Robert (gurdonark) wrote,

Requiem for a Ford

Jaunty. That's the word. "Jaunty!". Shout it from the rooftops. Sing it with all your heart with a blue-eyed soul intonation, over jubilant saxophones. I was in a jaunty May mood today when I set out early for work. I was a man in a huge, ten year old Ford Crown Victoria in desperate need of a good vacuuming, and I was on top of my game.

I pulled jauntily out of my little "anyone hip would never be caught dead in such a prefabricated suburban life" jaunty little suburb subdivision, and jogged over onto Exchange Parkway, the Parkway which accesses for me the life, the universe, and the proverbial pretty much everything.

I was just feeling my oats, heading into the office early, and all that, when suddenly my car died. Now I always think it's cool that the word "my car died" is used to mean that one's car temporarily stopped, and is in need of reignition. I love that "my car died" has a sort of after-life-ish quality, a recognition that cars just need a little effort, and they live again.

But today, my big old American car died. I mean "deceased". I mean
it will never really run again. Somethow I'd managed to burn off all the oil--a thing so silly to do that I hesitate to even journal it (although, sensing my own hesitation, I therefore journal it anyway).
The car always drank oil, and frequently required extra chug-a-lugs of Pennzoil SAE 30.

But today, just as I was getting the holy ghost across, working the magic I find easiest to work, the car gave up the ghost. I lost the a car that simultaneously resembles one's grandmother's car and one's local police car, and the car that one's 10th grade biology teacher would have driven, if in fact she had not driven a decade old sky blue Skylark.

I had known its days were numbered. I hoped to get another year and a half from it. But I did not do the things that would have given it a rich set of final days. Now I am told it will barely run. I will pick it up tomorrow and hear the sordid sound of mistreated valves or what not.

My mother once ran the oil out of a car, in the 60s, but that car was a Corvair, which is what we call in the law "a complete defense".
As I recall, that was one of those "oil pan leak" situations. My car, by contrast was "drink to excess", a much less excusable car death condition. When you know your car is an oilhaulic, you gotta know to enable it. Cars which drink oil don't do well on 12 step programs, and they can't go cold turkey. An old oil-drinking car doesn't go to rehab like Meg Ryan did in "When a Man Loves a Woman". You just buy it lots of Pennzoil and you hope that it doesn't do anything disagreeable on a tear.

I've ridden many a Texas prairie in that car, and quested my quest
across the universe, if the universe includes a fairly circumspect set of suburbs and rural towns. But now I will have to buy new wheels.

The nice man at the auto shop offered me a good option to drop in a new engine, but the cost was roughly the cost of a used car two years newer than mine with 40,000 fewer miles than mine. I was intrigued to go to and see how my little 1995 Crown Vic was as nearly worthless as any four door automobile could be. So at least I did not leave something as priceless as the Ark of the Covenant in the rain, or anything.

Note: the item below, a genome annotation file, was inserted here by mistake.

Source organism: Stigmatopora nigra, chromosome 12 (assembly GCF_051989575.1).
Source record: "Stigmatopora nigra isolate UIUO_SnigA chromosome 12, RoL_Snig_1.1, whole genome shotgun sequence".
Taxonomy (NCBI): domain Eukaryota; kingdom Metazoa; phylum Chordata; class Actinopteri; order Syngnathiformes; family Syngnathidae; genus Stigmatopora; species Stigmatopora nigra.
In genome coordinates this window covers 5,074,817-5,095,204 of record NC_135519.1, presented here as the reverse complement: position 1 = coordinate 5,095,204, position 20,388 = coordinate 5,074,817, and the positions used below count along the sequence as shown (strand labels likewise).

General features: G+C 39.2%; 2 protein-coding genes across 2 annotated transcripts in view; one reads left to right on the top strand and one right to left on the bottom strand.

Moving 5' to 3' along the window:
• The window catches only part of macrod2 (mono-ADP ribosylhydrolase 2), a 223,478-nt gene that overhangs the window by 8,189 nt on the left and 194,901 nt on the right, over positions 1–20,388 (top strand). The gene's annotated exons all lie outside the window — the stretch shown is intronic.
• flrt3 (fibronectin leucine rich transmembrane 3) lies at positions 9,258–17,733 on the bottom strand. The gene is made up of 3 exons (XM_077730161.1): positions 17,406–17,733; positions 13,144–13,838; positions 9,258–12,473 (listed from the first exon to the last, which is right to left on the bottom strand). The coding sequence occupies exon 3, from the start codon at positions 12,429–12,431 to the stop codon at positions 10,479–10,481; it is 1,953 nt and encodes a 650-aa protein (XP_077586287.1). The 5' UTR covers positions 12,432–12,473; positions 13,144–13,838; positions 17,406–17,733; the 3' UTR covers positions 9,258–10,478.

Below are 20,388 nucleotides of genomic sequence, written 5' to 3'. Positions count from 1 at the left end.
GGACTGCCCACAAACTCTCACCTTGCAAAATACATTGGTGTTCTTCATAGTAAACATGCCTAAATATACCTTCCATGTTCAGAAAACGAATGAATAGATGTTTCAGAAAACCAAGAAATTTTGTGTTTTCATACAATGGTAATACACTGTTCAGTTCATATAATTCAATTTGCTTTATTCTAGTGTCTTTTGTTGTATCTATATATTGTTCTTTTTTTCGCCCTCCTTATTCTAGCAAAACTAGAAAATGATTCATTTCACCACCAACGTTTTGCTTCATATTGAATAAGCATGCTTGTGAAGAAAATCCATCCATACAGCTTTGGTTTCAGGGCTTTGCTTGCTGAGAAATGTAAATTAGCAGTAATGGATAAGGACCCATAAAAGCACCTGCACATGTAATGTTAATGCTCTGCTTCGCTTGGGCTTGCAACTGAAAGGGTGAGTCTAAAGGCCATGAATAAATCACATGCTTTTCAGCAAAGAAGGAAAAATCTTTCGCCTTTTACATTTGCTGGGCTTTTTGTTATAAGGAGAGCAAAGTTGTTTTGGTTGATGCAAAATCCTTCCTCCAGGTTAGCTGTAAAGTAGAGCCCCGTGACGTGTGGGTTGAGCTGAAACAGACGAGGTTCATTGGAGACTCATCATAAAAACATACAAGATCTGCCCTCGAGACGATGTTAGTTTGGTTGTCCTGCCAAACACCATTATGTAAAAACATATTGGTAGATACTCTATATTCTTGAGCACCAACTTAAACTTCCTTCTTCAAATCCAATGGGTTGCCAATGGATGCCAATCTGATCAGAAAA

Now we have the decisions to make--new car or used? Big car or small? We'll do a good job on those, as we've done well with cars for a while. For now, a moment of silence for a lumbering automobile, now gone.

My wife took me to work, but thanks to the help of a kind partner's ride to Garland's train station, I did most of the trip home on the rail system. It worked remarkably well. I felt positively jaunty on the ride. But not big ugly American car jaunty. It was a lesser jaunt.

Here are five things I loved about today:

1. the nice mechanic on the phone sounded like the most respectful undertaker in the world as he told me the news. he obviously felt that he was telling me something like "a vampire has bitten you and you're going to turn into a simmering mass of goo", but he kept his tone respectful anyway.

2. The way the policeman on the road pushed my car to safety
from the middle of a busy street, as a particular kindness. It's a curious feeling, playing bumper car with an officer of the law.

3. The way that when I looked up my car on, the value was low enough to make me realize that yes, Virginia, that car was fully used

4. The movie Van Helsing, to which I took my 16 year old nephew as a lark, which was every bit as much fun, silly awfulness as I hoped.
They should make all horror movies this kind of non-scary fun.

5. The way the rain drenched my nephew and I, so that we went into the theater looking like we'd been dousing at the dunking booth by a particular eagle-eyed little league hurler.

I suppose I should feel doom and gloom at a turn of my fortune.
But I feel instead merely glad that I got the 118,000 miles out of the car that I got (strictly speaking, I put on the top 60,000 or so, my parents having had the car before me).

Now I have an urge to buy a Yugo, paint it purple, and join a barbershop quartet. But I don't think I will, somehow.

Alas, poor Victoria, I knew you well. But if there is a Heaven for cars, I'd love to drive its Elysian streets once again.
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